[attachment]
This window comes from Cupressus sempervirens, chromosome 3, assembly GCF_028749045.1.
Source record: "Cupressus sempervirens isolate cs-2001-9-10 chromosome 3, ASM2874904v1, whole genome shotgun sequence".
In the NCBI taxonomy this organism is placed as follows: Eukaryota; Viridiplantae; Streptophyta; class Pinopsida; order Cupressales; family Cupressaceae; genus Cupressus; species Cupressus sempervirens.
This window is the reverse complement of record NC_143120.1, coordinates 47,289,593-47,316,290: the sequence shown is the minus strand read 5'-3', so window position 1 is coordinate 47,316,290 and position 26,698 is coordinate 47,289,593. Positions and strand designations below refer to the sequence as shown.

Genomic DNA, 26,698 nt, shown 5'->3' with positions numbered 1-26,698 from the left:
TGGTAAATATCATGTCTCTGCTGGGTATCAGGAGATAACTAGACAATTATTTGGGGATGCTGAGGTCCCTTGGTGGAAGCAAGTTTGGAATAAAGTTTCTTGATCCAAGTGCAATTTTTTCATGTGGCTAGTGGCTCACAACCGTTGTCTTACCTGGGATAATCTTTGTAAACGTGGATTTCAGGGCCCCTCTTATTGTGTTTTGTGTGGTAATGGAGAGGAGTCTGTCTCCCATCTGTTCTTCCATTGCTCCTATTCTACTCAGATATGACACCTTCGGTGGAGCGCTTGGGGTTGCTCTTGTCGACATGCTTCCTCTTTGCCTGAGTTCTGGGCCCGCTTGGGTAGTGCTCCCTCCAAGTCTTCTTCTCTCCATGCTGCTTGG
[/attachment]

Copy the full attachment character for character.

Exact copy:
This window comes from Cupressus sempervirens, chromosome 3, assembly GCF_028749045.1.
Source record: "Cupressus sempervirens isolate cs-2001-9-10 chromosome 3, ASM2874904v1, whole genome shotgun sequence".
In the NCBI taxonomy this organism is placed as follows: Eukaryota; Viridiplantae; Streptophyta; class Pinopsida; order Cupressales; family Cupressaceae; genus Cupressus; species Cupressus sempervirens.
This window is the reverse complement of record NC_143120.1, coordinates 47,289,593-47,316,290: the sequence shown is the minus strand read 5'-3', so window position 1 is coordinate 47,316,290 and position 26,698 is coordinate 47,289,593. Positions and strand designations below refer to the sequence as shown.

Genomic DNA, 26,698 nt, shown 5'->3' with positions numbered 1-26,698 from the left:
TGGTAAATATCATGTCTCTGCTGGGTATCAGGAGATAACTAGACAATTATTTGGGGATGCTGAGGTCCCTTGGTGGAAGCAAGTTTGGAATAAAGTTTCTTGATCCAAGTGCAATTTTTTCATGTGGCTAGTGGCTCACAACCGTTGTCTTACCTGGGATAATCTTTGTAAACGTGGATTTCAGGGCCCCTCTTATTGTGTTTTGTGTGGTAATGGAGAGGAGTCTGTCTCCCATCTGTTCTTCCATTGCTCCTATTCTACTCAGATATGACACCTTCGGTGGAGCGCTTGGGGTTGCTCTTGTCGACATGCTTCCTCTTTGCCTGAGTTCTGGGCCCGCTTGGGTAGTGCTCCCTCCAAGTCTTCTTCTCTCCATGCTGCTTGG